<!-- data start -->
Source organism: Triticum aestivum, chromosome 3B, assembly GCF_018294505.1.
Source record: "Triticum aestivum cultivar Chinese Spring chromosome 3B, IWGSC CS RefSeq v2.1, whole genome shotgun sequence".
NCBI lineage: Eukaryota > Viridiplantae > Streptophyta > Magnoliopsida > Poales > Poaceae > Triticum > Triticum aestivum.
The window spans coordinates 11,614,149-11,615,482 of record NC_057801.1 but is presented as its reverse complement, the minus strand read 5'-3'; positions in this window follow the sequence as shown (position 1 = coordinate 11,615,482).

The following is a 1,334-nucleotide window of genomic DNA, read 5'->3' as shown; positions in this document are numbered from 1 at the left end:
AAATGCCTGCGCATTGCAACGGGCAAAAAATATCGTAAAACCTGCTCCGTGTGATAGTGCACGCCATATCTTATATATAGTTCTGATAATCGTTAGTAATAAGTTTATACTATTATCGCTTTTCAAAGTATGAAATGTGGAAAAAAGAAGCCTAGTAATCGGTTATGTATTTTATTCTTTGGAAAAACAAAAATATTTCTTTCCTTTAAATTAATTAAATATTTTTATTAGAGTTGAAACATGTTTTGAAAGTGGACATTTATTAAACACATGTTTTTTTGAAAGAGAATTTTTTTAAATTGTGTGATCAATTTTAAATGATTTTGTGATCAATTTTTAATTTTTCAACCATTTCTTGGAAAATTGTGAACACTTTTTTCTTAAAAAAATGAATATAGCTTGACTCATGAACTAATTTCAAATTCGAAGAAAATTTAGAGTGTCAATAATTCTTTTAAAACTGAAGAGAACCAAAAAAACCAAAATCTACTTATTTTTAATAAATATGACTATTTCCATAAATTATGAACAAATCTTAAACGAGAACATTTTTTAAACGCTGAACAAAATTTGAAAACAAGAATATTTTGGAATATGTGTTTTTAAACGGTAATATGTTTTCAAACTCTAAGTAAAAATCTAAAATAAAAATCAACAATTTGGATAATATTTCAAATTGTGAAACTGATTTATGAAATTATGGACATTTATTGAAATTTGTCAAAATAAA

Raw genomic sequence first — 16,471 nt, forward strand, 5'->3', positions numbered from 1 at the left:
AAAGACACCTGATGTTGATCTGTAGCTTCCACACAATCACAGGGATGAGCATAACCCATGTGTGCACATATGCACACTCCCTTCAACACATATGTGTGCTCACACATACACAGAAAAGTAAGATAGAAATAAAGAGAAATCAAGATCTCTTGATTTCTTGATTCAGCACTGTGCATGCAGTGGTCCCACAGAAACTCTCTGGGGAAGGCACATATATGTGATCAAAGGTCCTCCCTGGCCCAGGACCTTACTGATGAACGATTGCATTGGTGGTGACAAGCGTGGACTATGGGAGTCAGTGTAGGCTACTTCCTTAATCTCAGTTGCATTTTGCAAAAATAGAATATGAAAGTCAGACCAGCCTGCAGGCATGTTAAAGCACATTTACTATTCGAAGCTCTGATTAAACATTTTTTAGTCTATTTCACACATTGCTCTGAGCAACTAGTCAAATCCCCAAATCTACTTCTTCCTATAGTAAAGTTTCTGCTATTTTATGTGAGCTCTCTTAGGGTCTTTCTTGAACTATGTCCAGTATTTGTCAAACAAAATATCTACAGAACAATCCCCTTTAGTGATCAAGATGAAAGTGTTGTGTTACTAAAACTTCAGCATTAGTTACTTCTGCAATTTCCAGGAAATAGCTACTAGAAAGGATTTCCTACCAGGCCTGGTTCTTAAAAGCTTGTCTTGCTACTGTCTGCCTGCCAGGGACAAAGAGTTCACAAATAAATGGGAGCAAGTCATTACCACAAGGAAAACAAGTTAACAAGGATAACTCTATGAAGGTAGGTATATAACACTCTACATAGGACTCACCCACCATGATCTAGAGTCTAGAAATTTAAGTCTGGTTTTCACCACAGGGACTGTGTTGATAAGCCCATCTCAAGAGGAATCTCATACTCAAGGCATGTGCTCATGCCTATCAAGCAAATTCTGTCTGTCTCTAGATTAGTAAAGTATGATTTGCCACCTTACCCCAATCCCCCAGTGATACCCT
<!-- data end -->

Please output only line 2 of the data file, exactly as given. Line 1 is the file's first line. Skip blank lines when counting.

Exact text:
Source record: "Triticum aestivum cultivar Chinese Spring chromosome 3B, IWGSC CS RefSeq v2.1, whole genome shotgun sequence".